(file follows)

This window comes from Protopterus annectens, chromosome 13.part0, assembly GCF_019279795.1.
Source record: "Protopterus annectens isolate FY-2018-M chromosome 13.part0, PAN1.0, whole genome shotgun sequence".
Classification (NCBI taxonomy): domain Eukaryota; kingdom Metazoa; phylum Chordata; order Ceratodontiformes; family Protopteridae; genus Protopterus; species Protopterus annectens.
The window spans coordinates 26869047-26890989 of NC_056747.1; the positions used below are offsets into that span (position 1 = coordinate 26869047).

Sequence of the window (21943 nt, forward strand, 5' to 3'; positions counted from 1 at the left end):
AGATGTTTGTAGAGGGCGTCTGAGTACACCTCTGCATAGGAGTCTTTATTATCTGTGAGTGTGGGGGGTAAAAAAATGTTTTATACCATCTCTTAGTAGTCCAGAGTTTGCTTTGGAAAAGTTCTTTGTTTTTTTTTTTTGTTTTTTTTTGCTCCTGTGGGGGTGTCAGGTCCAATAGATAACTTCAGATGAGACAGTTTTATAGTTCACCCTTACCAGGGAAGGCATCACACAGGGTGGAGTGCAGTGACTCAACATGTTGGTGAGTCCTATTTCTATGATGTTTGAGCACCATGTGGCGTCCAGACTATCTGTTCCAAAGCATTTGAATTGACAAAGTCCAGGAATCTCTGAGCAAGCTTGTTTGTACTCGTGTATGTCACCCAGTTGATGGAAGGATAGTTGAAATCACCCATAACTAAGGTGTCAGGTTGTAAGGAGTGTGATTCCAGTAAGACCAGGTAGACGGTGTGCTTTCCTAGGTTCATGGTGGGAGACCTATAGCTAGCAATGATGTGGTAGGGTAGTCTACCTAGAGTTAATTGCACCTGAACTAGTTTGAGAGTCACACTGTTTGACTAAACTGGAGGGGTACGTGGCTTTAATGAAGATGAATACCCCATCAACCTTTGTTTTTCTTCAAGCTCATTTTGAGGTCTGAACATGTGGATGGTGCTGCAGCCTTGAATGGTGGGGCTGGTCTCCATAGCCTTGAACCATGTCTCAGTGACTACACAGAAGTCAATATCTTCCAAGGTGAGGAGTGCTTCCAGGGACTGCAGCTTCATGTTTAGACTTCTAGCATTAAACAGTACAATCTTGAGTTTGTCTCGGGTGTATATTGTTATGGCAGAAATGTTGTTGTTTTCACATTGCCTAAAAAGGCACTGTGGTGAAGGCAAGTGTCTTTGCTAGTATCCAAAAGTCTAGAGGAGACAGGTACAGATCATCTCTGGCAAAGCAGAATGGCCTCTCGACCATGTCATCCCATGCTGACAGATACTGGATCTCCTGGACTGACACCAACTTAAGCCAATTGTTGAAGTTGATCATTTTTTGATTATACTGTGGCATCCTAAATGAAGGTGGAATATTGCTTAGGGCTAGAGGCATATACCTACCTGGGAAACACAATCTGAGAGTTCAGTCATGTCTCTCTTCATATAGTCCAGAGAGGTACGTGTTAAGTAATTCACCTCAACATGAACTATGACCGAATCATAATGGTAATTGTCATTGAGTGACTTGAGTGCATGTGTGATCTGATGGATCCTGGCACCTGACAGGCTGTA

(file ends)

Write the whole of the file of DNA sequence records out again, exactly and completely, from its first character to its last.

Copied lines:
This window comes from Protopterus annectens, chromosome 13.part0, assembly GCF_019279795.1.
Source record: "Protopterus annectens isolate FY-2018-M chromosome 13.part0, PAN1.0, whole genome shotgun sequence".
Classification (NCBI taxonomy): domain Eukaryota; kingdom Metazoa; phylum Chordata; order Ceratodontiformes; family Protopteridae; genus Protopterus; species Protopterus annectens.
The window spans coordinates 26869047-26890989 of NC_056747.1; the positions used below are offsets into that span (position 1 = coordinate 26869047).

Sequence of the window (21943 nt, forward strand, 5' to 3'; positions counted from 1 at the left end):
AGATGTTTGTAGAGGGCGTCTGAGTACACCTCTGCATAGGAGTCTTTATTATCTGTGAGTGTGGGGGGTAAAAAAATGTTTTATACCATCTCTTAGTAGTCCAGAGTTTGCTTTGGAAAAGTTCTTTGTTTTTTTTTTTTGTTTTTTTTTGCTCCTGTGGGGGTGTCAGGTCCAATAGATAACTTCAGATGAGACAGTTTTATAGTTCACCCTTACCAGGGAAGGCATCACACAGGGTGGAGTGCAGTGACTCAACATGTTGGTGAGTCCTATTTCTATGATGTTTGAGCACCATGTGGCGTCCAGACTATCTGTTCCAAAGCATTTGAATTGACAAAGTCCAGGAATCTCTGAGCAAGCTTGTTTGTACTCGTGTATGTCACCCAGTTGATGGAAGGATAGTTGAAATCACCCATAACTAAGGTGTCAGGTTGTAAGGAGTGTGATTCCAGTAAGACCAGGTAGACGGTGTGCTTTCCTAGGTTCATGGTGGGAGACCTATAGCTAGCAATGATGTGGTAGGGTAGTCTACCTAGAGTTAATTGCACCTGAACTAGTTTGAGAGTCACACTGTTTGACTAAACTGGAGGGGTACGTGGCTTTAATGAAGATGAATACCCCATCAACCTTTGTTTTTCTTCAAGCTCATTTTGAGGTCTGAACATGTGGATGGTGCTGCAGCCTTGAATGGTGGGGCTGGTCTCCATAGCCTTGAACCATGTCTCAGTGACTACACAGAAGTCAATATCTTCCAAGGTGAGGAGTGCTTCCAGGGACTGCAGCTTCATGTTTAGACTTCTAGCATTAAACAGTACAATCTTGAGTTTGTCTCGGGTGTATATTGTTATGGCAGAAATGTTGTTGTTTTCACATTGCCTAAAAAGGCACTGTGGTGAAGGCAAGTGTCTTTGCTAGTATCCAAAAGTCTAGAGGAGACAGGTACAGATCATCTCTGGCAAAGCAGAATGGCCTCTCGACCATGTCATCCCATGCTGACAGATACTGGATCTCCTGGACTGACACCAACTTAAGCCAATTGTTGAAGTTGATCATTTTTTGATTATACTGTGGCATCCTAAATGAAGGTGGAATATTGCTTAGGGCTAGAGGCATATACCTACCTGGGAAACACAATCTGAGAGTTCAGTCATGTCTCTCTTCATATAGTCCAGAGAGGTACGTGTTAAGTAATTCACCTCAACATGAACTATGACCGAATCATAATGGTAATTGTCATTGAGTGACTTGAGTGCATGTGTGATCTGATGGATCCTGGCACCTGACAGGCTGTA